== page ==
Ryan Griffiths has been on the run for ten years. Forced onto the streets when his father kicked him out, Ryan earns his living in other men’s beds. Finding his john dead in a hotel room drives him under the radar until a favorite client gives him a chance at a safe, clean life. But Ryan’s relatively stable new world shatters when Deke Kane catches up with him.
When Deke’s tasked to take down a drug dealer with terrorist ties and a taste for the dark side of BDSM, his only chance to get close is the suspect’s interest in Ryan, and he convinces Ryan to become a confidential informant. In return, Deke offers Ryan immunity from his past. As Ryan falls under the drug lord’s domination, Deke finds himself falling for Ryan.
About the Author:
EM Lynley, a Rainbow Award winner and EPPIE finalist, has worked in high finance, high tech, and in the wine industry, though she’d rather be writing hot, romantic man-on-man action. She spent 10 years as an economist and financial analyst, including a year as a White House Staff Economist, but only because all the intern positions were filled. Tired of boring herself and others with dry business reports and articles, her creative muse is back and naughtier than ever. She has lived and worked in London, Tokyo and Washington, D.C., but the San Francisco Bay Area is home for now.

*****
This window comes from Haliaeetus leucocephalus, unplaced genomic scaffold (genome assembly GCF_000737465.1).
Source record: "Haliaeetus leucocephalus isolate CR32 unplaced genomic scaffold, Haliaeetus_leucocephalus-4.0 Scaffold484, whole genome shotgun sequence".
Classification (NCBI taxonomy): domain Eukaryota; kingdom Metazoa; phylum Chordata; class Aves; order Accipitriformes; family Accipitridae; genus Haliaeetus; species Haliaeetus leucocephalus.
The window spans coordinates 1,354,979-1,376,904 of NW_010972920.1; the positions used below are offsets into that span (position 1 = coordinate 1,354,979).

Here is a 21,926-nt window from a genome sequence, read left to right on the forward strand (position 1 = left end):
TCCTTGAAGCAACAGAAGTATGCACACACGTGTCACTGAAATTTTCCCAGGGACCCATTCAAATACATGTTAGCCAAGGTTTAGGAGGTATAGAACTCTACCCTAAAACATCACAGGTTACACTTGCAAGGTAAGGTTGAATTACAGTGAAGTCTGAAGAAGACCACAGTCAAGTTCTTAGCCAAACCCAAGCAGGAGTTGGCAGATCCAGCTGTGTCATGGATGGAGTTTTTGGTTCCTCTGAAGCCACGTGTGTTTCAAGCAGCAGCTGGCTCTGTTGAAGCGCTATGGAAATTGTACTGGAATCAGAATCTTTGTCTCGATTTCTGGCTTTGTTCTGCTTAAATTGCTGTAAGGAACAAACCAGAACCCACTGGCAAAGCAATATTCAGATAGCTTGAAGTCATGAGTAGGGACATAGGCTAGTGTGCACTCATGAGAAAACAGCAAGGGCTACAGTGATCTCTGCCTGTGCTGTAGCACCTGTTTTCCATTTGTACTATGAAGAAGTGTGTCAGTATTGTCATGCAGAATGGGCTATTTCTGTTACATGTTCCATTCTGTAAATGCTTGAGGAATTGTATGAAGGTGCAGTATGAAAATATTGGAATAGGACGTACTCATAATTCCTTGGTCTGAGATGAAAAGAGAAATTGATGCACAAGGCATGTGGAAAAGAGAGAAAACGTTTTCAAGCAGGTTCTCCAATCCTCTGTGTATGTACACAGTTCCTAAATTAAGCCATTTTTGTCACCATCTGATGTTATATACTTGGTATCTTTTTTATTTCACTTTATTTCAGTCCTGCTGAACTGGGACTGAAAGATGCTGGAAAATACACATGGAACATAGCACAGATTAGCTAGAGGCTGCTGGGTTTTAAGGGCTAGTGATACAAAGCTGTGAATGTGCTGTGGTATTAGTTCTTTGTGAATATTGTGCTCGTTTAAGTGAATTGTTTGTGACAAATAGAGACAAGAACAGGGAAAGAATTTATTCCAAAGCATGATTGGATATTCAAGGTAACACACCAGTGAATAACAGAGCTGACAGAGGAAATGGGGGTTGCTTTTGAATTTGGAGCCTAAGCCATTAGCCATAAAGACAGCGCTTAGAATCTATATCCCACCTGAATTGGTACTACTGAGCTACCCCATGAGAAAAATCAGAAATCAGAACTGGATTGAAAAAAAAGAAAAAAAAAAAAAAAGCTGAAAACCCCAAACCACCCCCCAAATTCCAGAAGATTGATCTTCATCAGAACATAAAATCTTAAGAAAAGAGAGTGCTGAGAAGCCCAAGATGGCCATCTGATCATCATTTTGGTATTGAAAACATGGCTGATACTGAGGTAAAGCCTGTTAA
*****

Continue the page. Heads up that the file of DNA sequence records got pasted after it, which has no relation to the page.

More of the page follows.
She is the author of Sex, Lies & Wedding Bells, the Precious Gems series from Dreamspinner Press, and the Rewriting History series starring a sexy jewel thief, among others.
7/2: Fallen Angel Reviews
7/8: The Blogger Girls
7/9: Hearts on Fire
7/23: The Novel Approach
7/30: Amanda C. Stone
8/16: Decadent Delights
EM Lynley has kindly offered Rafflecopter
Contest will end 5 days from original posting date (or as stated on the Rafflecopter) at 8pm CDT. Must be 18 or older to enter, void where prohibited.
a Rafflecopter giveaway
I have a number of paperbacks, most of which are signed, to giveaway. Over the between now (11 Mar 2017) and 31 Mar 2017, every comment on the blog (this post and all other new posts), will be entered to win 1 of these paperbacks. There are also some misc swag items, so there will be a few packs of these to give away as well.
Thank you so much for your support over the last 4 years. Prism will be closing its doors on 1 April 2017. All content will remain available, but no new content will appear after 31 Mar 2017. As such all request forms have been turned off. Again Thank you,